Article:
In all, I wasn’t all too surprised to see such a fantastic film after the trailer perfectly convinced me that this would be a superb work. Molina is certainly an upcoming and very talented director, who is worth following in the future.

My thanks goes to Tito Molina, who has kindly provided me with a copy of his film. An interview with the director will follow on this website.

Milky Way – Benedek Fliegauf (2007)

Ahh, what a lovely slow film after weeks of drought! I still have a long list of slow films, but I somehow lack the time to watch them all. A paradox, I know. Anyway, I have heard of Benedek Fliegauf before in the context of his film Just the Wind, which is, yes, on my list, but oh well. Fliegauf is a Hungarian director and is often compared to Béla Tarr. I can’t say anything about his other films, which I will watch sometime soon. But given the aesthetics of Milky Way he has little in common with Tarr, apart from the use of static extreme long takes.

If I was to summarise Milky Way in one sentence, then I would probably refer to Zhengfan Yang’s Distant, which I reviewed last year. It’s very similar, and particularly interesting for me as someone who loves photography. Milky Way is not one film. Rather, it is many films. Many self-contained short films. If it wasn’t for the fact that it was made by only one director, I would perhaps call it a slow omnibus. Just as Zhengfan focused on the distance between the camera and the character as well as between the character and the viewer, so does Fliegauf.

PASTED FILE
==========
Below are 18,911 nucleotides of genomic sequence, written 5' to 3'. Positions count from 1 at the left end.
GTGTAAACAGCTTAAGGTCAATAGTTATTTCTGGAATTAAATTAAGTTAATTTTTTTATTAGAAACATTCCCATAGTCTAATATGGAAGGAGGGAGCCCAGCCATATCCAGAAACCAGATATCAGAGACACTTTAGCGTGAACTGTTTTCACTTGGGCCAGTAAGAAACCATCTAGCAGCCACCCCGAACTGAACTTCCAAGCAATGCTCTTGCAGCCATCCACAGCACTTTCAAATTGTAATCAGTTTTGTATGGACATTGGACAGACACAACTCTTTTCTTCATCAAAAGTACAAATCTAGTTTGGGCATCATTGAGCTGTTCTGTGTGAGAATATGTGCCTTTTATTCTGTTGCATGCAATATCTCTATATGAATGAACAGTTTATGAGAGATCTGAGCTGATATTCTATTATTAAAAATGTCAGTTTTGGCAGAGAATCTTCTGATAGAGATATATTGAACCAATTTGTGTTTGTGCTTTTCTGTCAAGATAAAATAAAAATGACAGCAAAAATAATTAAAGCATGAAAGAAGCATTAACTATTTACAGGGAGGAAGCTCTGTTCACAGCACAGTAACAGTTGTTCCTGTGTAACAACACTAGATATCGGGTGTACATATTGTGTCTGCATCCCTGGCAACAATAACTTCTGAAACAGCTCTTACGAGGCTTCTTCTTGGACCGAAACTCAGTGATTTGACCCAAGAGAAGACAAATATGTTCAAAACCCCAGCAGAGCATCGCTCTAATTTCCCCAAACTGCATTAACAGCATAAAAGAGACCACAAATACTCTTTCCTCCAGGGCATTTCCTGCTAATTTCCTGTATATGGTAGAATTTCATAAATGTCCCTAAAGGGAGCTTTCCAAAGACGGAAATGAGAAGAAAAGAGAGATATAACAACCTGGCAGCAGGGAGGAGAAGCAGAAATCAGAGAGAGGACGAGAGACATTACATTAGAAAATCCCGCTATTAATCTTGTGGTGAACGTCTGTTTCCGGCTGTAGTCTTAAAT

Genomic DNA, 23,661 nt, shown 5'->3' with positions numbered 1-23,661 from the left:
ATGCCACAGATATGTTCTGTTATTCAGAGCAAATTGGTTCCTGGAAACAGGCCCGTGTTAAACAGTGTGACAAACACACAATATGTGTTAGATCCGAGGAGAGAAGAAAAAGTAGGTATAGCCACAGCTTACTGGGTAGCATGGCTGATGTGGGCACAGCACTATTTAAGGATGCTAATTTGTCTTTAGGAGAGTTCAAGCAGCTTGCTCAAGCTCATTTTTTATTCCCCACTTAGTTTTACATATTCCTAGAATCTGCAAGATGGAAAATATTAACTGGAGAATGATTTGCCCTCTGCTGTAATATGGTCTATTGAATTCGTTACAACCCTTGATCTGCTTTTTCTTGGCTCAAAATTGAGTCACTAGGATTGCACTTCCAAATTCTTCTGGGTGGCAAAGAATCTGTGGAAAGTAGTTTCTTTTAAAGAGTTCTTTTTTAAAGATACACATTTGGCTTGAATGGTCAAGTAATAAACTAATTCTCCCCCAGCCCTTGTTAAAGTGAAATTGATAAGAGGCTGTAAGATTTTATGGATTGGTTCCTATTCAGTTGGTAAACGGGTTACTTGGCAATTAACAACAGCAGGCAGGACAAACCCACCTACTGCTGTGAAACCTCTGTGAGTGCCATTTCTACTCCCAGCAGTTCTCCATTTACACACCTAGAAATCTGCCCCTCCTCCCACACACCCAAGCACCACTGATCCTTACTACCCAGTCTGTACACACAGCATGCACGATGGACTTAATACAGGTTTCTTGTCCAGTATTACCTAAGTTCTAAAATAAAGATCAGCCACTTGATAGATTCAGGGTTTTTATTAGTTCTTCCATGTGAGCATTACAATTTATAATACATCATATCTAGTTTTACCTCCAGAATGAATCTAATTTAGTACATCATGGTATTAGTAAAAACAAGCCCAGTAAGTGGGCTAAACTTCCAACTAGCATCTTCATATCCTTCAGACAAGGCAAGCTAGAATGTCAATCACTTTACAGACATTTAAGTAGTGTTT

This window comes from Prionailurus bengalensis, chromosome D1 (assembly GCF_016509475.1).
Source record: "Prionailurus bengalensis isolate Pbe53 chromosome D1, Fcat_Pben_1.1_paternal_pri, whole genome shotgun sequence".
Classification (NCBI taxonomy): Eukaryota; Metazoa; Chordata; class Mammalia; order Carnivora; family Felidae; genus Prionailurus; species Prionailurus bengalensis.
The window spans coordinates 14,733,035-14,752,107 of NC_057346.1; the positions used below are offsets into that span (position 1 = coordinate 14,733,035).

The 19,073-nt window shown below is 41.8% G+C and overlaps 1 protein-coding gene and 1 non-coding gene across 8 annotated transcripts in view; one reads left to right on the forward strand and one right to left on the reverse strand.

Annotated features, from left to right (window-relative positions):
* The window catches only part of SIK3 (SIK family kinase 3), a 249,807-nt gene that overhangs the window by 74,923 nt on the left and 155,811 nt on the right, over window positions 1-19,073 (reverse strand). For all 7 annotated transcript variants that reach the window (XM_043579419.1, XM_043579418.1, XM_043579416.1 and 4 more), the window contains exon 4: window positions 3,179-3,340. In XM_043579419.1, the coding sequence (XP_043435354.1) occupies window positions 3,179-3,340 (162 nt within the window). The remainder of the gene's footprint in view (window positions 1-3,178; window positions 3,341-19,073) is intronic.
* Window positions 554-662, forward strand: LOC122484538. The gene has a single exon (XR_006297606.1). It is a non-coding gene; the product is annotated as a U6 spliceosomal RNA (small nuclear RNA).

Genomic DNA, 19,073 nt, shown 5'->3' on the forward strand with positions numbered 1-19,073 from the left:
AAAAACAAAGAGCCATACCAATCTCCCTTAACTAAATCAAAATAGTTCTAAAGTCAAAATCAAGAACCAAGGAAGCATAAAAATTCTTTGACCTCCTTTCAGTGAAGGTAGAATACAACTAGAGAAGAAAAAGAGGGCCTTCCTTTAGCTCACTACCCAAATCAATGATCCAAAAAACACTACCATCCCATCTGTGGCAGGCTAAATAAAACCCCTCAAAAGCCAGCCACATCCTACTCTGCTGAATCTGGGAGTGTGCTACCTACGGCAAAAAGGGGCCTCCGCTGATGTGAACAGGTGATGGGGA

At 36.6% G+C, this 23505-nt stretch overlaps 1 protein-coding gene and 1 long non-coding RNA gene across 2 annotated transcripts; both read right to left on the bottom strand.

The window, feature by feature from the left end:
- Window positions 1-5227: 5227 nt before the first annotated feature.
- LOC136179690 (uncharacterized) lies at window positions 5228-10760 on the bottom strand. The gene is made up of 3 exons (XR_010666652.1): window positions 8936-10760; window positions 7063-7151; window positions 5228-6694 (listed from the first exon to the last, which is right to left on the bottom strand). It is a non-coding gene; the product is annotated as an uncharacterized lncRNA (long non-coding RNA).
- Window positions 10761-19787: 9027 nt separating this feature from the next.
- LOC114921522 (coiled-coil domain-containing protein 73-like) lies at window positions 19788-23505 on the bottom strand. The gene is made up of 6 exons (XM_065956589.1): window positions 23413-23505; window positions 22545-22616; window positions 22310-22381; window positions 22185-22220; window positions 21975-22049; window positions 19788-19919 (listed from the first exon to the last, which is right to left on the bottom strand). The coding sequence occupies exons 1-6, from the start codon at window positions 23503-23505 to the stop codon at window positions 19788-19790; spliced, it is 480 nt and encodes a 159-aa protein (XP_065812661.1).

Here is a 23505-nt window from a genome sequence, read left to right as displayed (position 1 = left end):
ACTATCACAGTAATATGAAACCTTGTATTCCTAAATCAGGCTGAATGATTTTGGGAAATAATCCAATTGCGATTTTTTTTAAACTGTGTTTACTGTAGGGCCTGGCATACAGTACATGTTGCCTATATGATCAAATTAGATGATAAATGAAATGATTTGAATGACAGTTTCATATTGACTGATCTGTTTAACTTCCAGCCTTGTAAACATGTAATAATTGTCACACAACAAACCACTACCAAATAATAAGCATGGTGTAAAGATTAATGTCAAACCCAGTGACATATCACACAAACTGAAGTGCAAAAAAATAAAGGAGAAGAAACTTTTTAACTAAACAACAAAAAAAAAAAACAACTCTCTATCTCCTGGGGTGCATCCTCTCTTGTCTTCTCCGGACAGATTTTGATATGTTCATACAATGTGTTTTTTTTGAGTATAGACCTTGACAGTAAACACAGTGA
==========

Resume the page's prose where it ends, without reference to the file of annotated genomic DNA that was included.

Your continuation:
As is often the case in Slow Cinema, he uses long or extreme long shots that depict the action. It can be a rather frustrating business, but only because we are so trained to see everything clearly on the screen that it’s difficult to deal with something that challenges this very habit. Despite the frustration, I loved it. It reminded me of my earlier attempt at linking slow films with landscape painting. Not all shots in Milky Way are landscape based. Yet the way the environment is framed and the way the characters are positioned in relation to this environment resembles that of landscape painting. East Asian landscape painting, I should point out, as the position of Man in Western landscape is different, and not immediately evident in Slow Cinema.

As I mentioned earlier, the film is highly photographic. It is not only landscape painting that came to mind when I watched the film. It was also the aspect of still photography that caught my attention. Every frame is a superb and beautiful photograph. The motion that takes place in the frames is of little importance if you’re really keen on photography. Each frame looks very professional, and funnily enough, Fliegauf has no history in photography, nor in film. Apparently, he taught himself the art of filmmaking. This reminds me of myself, and my own view that you don’t have to have a degree in order to be good at something. This is particularly true when it comes to the arts. I learned to develop a photographic eye by picking up a camera, not by studying composition. The advantage, and you can see this clearly in Fliegauf’s film, is that the beauty comes naturally, the way it is meant to be. It is not constructed so that it looks nice. It looks nice just because it is natural.